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What is postnatal depression?

Megan Holmes

Little is mentioned about postnatal depression in most antenatal classes – apart from a quick reference to the baby blues. The lack of discussion on subjects such as depression turns them into ‘taboo’ topics rather than conditions that need to be identified and treated at its earliest stages.

We’ve all been there, right? Shortly after the exhilaration of having a baby, we get those dreaded ‘baby blues’! Usually the blues resolve themselves after a few days but there are two types of depression that can occur after childbirth that may require the attention of a health professional.

Firstly, post natal depression (PND). This condition, which is much more serious than the baby blues, is in fact quite common. It occurs when the mother becomes seriously depressed in the first months following the baby’s birth. It is estimated that 10-40% of mothers will experience postnatal depression.

While PND may follow on from the baby blues, it is more likely to occur (but not exclusively) between the third and ninth month after the birth of the baby. Its effect is bewildering for women when they experience it, instead of the anticipated joy and fulfilment of motherhood.

PND is not a transitory condition and it may persist for 6 - 15 months or longer and occurs with varying degree of severity – mild, moderate and severe.

Then there is postnatal psychosis (sometimes called post partum psychosis). This form of depression is rare and involves symptoms of psychosis (being out of touch with reality) associated with changes in mood either a depressed or an extremely high mood. It usually begins in the first two weeks after the child is born.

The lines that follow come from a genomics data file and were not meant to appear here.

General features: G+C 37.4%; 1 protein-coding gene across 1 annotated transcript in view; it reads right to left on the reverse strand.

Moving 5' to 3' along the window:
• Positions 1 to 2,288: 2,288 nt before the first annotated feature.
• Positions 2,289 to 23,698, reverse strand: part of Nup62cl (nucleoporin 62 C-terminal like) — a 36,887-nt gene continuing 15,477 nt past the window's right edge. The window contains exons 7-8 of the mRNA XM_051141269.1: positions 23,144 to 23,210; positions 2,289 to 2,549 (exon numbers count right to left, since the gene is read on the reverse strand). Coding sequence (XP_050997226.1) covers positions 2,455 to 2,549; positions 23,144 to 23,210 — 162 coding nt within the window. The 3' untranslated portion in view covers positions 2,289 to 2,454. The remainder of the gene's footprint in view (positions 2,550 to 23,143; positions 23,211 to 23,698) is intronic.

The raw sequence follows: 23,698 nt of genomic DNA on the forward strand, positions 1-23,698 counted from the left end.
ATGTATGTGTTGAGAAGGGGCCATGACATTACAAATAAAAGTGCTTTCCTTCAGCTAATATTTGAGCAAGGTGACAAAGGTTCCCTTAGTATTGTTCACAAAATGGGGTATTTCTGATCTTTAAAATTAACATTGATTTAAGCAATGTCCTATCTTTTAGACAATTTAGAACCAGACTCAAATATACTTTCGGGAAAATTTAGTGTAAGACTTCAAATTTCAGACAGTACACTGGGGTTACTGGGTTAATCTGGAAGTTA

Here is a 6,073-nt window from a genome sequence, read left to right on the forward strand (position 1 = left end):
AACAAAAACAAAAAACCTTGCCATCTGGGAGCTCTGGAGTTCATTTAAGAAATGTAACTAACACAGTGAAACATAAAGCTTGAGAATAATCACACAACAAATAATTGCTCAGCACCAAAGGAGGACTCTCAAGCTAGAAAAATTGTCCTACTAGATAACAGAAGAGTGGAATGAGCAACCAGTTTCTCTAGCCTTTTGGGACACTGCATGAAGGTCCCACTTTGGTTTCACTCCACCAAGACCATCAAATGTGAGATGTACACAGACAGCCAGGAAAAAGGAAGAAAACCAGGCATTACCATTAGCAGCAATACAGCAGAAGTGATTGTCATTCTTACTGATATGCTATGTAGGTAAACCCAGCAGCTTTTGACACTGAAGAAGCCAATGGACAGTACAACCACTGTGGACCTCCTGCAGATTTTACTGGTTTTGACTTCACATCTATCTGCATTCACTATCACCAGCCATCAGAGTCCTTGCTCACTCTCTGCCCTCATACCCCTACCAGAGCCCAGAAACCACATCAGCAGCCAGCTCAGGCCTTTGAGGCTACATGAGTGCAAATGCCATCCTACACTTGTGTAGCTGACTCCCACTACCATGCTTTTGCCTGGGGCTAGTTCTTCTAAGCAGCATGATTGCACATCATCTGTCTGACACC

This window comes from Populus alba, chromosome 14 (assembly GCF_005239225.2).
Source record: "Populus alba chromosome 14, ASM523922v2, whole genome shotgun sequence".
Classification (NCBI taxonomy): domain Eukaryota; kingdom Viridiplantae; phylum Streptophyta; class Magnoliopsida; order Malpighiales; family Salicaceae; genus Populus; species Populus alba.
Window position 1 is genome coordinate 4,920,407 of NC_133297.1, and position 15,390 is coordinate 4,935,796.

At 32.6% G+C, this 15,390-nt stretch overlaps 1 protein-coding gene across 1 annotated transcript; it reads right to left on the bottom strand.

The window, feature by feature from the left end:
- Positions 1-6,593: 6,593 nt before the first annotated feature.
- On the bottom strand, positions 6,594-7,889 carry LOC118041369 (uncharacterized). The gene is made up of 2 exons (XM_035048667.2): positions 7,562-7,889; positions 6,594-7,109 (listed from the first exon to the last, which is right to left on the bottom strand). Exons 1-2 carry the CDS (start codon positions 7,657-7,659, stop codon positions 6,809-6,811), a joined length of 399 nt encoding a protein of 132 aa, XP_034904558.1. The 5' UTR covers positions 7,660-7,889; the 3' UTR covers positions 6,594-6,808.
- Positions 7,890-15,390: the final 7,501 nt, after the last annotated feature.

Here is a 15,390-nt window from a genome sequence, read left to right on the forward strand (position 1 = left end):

So, what causes these forms of depression to occur?

Some of the risk factors pre pregnancy or birth include a past history of depression or other mental health problem, relationship difficulties, having little social contact, onset of depression during pregnancy and life stresses or difficulties such as money or housing problems.

Sometimes the depression is a result of problems that occur during the birth for example, birth complications such as an unwanted Caesarean delivery or the birth of a brain damaged or otherwise ill baby. Risk factors after birth include persisting postnatal ‘blues’, a fussy or colicky baby, feeling detached from the baby and a lack of sleep can also be considered triggers.

But how do you know you have postnatal depression and are not just feeling a bit down?

Postnatal mood symptoms include persistent low, sad or depressed moods, loss of interest and pleasure in usual activities and irritable moods. Physical symptoms include changes in sleeping patterns, change in appetite, decreased energy and physical slowing or agitation. Some cognitive symptoms include thoughts of worthlessness or guilt, thoughts of hopelessness and death, difficulty in thinking clearly, anxiety, panic and excessive concern about health and poor concentration.

There is no medical test that can diagnose depression or psychosis. A diagnosis is made when a woman has some or all of the typical symptoms. For this reason it is very important for the health professional to get a full understanding of the difficulties

Postnatal depression is treated through various means depending on the individual. These include counselling, antidepressant medication, and support groups/networks.

If you feel you need help then you can contact any of the following people:

  • Your GP (General Practitioner)
  • Your Midwife or LMC (Lead Maternity Carer)
  • Your Plunket Nurse
  • Your Community Mental Health Team via a referral from one of the above services

In NZ there should be more done to educate parents about PND. Like all mental health problems, these issues now need to be identified, brought out into the open, discussed and treated with the support of close family and friends.